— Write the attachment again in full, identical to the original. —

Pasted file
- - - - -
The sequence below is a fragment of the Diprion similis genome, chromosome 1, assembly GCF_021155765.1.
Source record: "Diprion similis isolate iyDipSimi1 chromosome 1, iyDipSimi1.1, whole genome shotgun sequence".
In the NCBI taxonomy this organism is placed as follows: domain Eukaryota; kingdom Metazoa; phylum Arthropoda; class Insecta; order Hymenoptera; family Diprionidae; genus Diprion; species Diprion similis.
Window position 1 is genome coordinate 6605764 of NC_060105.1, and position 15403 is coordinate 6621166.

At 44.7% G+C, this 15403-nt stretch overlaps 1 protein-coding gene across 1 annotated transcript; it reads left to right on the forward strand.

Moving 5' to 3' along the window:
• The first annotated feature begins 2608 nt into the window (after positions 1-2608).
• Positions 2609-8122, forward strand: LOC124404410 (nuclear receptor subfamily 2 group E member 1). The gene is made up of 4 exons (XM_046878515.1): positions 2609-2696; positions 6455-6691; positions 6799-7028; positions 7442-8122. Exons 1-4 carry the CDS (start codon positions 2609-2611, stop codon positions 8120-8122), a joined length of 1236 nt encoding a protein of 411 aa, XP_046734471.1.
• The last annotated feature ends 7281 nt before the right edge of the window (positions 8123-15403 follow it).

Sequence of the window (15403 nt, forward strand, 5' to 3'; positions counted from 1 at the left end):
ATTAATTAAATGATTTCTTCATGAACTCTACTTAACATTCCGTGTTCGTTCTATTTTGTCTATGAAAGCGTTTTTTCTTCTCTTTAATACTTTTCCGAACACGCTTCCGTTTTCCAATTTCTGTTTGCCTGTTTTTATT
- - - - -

The sequence below is a fragment of the Diprion similis genome, chromosome 1, assembly GCF_021155765.1.
Source record: "Diprion similis isolate iyDipSimi1 chromosome 1, iyDipSimi1.1, whole genome shotgun sequence".
In the NCBI taxonomy this organism is placed as follows: domain Eukaryota; kingdom Metazoa; phylum Arthropoda; class Insecta; order Hymenoptera; family Diprionidae; genus Diprion; species Diprion similis.
Window position 1 is genome coordinate 6605764 of NC_060105.1, and position 15403 is coordinate 6621166.

At 44.7% G+C, this 15403-nt stretch overlaps 1 protein-coding gene across 1 annotated transcript; it reads left to right on the forward strand.

Moving 5' to 3' along the window:
• The first annotated feature begins 2608 nt into the window (after positions 1-2608).
• Positions 2609-8122, forward strand: LOC124404410 (nuclear receptor subfamily 2 group E member 1). The gene is made up of 4 exons (XM_046878515.1): positions 2609-2696; positions 6455-6691; positions 6799-7028; positions 7442-8122. Exons 1-4 carry the CDS (start codon positions 2609-2611, stop codon positions 8120-8122), a joined length of 1236 nt encoding a protein of 411 aa, XP_046734471.1.
• The last annotated feature ends 7281 nt before the right edge of the window (positions 8123-15403 follow it).

Sequence of the window (15403 nt, forward strand, 5' to 3'; positions counted from 1 at the left end):
ATTAATTAAATGATTTCTTCATGAACTCTACTTAACATTCCGTGTTCGTTCTATTTTGTCTATGAAAGCGTTTTTTCTTCTCTTTAATACTTTTCCGAACACGCTTCCGTTTTCCAATTTCTGTTTGCCTGTTTTTATT